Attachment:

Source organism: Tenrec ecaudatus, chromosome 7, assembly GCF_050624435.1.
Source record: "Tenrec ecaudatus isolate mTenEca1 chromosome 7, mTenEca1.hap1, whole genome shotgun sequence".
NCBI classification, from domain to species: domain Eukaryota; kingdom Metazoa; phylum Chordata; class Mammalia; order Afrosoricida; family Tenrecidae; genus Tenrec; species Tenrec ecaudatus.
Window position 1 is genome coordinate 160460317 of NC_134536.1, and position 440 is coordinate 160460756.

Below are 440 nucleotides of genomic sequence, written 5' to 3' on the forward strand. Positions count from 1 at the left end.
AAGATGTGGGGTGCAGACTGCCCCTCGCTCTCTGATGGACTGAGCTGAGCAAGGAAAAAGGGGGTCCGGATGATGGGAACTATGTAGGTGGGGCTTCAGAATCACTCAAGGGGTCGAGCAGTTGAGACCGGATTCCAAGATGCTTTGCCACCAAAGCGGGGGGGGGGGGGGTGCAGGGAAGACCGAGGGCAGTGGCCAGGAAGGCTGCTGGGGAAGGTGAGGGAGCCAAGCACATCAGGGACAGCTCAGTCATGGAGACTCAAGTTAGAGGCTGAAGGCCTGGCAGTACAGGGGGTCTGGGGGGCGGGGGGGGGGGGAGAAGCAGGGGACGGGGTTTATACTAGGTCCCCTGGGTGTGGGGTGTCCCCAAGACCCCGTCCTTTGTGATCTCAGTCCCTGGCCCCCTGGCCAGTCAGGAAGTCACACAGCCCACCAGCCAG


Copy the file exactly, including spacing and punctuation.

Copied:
Source organism: Tenrec ecaudatus, chromosome 7, assembly GCF_050624435.1.
Source record: "Tenrec ecaudatus isolate mTenEca1 chromosome 7, mTenEca1.hap1, whole genome shotgun sequence".
NCBI classification, from domain to species: domain Eukaryota; kingdom Metazoa; phylum Chordata; class Mammalia; order Afrosoricida; family Tenrecidae; genus Tenrec; species Tenrec ecaudatus.
Window position 1 is genome coordinate 160460317 of NC_134536.1, and position 440 is coordinate 160460756.

Below are 440 nucleotides of genomic sequence, written 5' to 3' on the forward strand. Positions count from 1 at the left end.
AAGATGTGGGGTGCAGACTGCCCCTCGCTCTCTGATGGACTGAGCTGAGCAAGGAAAAAGGGGGTCCGGATGATGGGAACTATGTAGGTGGGGCTTCAGAATCACTCAAGGGGTCGAGCAGTTGAGACCGGATTCCAAGATGCTTTGCCACCAAAGCGGGGGGGGGGGGGGTGCAGGGAAGACCGAGGGCAGTGGCCAGGAAGGCTGCTGGGGAAGGTGAGGGAGCCAAGCACATCAGGGACAGCTCAGTCATGGAGACTCAAGTTAGAGGCTGAAGGCCTGGCAGTACAGGGGGTCTGGGGGGCGGGGGGGGGGGGAGAAGCAGGGGACGGGGTTTATACTAGGTCCCCTGGGTGTGGGGTGTCCCCAAGACCCCGTCCTTTGTGATCTCAGTCCCTGGCCCCCTGGCCAGTCAGGAAGTCACACAGCCCACCAGCCAG